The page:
[If you care to respond to this post, please read the whole thing.]
As someone considering ordination in the PCUSA, the latest developments in Orlando will likely have direct consequences for how (if) I pursue ordination in the PCUSA. Things just got complicated, yes, even more complicated. Similar to what Anglican groups have been doing for the last ten years (e.g., the ACNA), evangelicals within the mainline denomination have adopted a multi-tier polity for a new denomination: the Evangelical Covenant Order of Presbyterians (ECO). In true Presbyterian fashion, they already have the pension plans set out! There will be three levels of membership:
affiliate as a “ministry association,” which involves no change in PCUSA membership status and is apparently open to non-PCUSA churches pursue “union membership,” which involves a joint union with the PCUSA and ECO join ECO as a “full member,” which involves leaving the PCUSA
Update: They have decided on two levels of membership: (1) Fellowship of Presbyterians and (2) ECO. As a member of the Fellowship, you can still remain in the PCUSA. As a member of ECO, you have joined the new denomination and left the PCUSA. So, the Fellowship will be a means for networking evangelicals within the PCUSA and with ECO members.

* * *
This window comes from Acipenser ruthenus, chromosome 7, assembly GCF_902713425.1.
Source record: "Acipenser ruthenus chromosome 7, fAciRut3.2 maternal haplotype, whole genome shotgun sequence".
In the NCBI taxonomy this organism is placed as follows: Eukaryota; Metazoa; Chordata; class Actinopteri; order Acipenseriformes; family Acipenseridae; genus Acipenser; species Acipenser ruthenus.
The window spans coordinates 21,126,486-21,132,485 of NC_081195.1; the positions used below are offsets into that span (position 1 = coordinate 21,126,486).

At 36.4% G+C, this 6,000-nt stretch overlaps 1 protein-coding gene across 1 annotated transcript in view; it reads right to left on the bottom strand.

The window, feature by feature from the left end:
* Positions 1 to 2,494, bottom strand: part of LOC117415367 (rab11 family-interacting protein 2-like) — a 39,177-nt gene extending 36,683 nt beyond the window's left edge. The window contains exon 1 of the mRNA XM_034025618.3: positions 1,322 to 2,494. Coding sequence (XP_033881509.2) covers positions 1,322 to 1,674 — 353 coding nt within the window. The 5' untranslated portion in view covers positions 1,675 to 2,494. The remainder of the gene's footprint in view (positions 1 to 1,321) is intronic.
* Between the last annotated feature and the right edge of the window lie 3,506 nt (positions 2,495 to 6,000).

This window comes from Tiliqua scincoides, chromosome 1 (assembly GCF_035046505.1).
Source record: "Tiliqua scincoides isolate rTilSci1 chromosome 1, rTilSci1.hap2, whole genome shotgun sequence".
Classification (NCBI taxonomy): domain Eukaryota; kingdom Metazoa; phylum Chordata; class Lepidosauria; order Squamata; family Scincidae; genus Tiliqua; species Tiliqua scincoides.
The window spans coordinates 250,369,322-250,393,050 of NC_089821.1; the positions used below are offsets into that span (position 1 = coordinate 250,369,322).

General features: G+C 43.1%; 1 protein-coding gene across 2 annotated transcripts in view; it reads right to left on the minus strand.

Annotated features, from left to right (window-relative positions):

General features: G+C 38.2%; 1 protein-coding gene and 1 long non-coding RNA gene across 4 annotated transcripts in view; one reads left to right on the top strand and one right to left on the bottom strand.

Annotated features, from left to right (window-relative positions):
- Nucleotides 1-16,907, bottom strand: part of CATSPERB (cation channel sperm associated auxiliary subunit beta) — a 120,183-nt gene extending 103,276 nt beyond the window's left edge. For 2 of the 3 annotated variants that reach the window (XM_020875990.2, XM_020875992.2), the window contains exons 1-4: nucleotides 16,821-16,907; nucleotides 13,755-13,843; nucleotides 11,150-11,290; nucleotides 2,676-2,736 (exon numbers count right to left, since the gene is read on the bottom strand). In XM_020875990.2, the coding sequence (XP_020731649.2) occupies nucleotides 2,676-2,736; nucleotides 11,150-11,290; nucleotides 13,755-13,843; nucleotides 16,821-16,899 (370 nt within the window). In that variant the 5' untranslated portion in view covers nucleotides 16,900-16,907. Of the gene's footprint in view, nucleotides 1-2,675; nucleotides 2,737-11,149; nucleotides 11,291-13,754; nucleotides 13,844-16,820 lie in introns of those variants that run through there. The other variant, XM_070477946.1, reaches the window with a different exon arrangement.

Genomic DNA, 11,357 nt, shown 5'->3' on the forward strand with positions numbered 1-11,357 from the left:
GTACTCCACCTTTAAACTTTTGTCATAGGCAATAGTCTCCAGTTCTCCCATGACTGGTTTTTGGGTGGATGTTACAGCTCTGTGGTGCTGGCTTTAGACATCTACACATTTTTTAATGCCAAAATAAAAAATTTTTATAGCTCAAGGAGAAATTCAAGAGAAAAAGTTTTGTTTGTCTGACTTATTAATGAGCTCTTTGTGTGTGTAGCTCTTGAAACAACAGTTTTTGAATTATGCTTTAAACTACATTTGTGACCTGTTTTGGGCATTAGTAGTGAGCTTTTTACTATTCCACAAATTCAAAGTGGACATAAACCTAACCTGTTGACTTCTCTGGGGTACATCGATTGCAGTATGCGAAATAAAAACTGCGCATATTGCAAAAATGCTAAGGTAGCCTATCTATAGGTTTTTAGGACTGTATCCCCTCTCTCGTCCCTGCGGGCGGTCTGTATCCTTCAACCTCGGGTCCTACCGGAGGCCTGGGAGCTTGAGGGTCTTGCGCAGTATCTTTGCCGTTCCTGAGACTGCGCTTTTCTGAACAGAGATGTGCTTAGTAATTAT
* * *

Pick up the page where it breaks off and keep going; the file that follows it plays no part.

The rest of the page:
I’m really curious to see how the PCUSA responds. The Fellowship of Presbyterians (the body initiating all of this) is not to be taken lightly. 500 churches were represented in Orlando, with many more in sympathy, and these are some of the strongest churches in the PCUSA, such as First Presbyterian of Orlando (David Swanson) and Menlo Park Presbyterian (John Ortberg), plus my own Westminster Presbyterian of Charlotte. The Huffington Post, not surprisingly, has reduced everything to gay marriage and homophobia, in an ungracious and pathetic representation of Fellowship motives: “Cowardly Lions.” Don Sweeting, the president of RTS-Orlando and an EPC minister, has a far more helpful analysis of the Fellowship and ECO. As my pastor has emphasized over and over, there is no denying that the 10A amendment was a decisive moment for the networking and organizing of evangelicals in the PCUSA, but the amendment was simply a manifestation of something far more disconcerting: the nearly complete disregard for biblical authority in underwriting the amendment. To their credit, many scholars and leaders in the revisionist camp are not even claiming biblical warrant, instead focusing on supposed ambiguities in the text, contextual differences between the ANE and today, and the relative newness of homosexual monogamy and the need to “baptize” homosexual relationships with Christian marriage. To put it another way, would the apostles accept homosexual marriage? No, but that’s neither here nor there, according to the GLBT lobby. That’s where evangelicals fear to tread. I have lots of questions, and few certainties, about homosexuality, but I have to remain captive to the canonical norms, not the fallibility of my experience or wisdom, which is otherwise highly sympathetic and attracted to much that is written in favor of homosexual relationships…Sarah Coakley and Rowan Williams come to mind.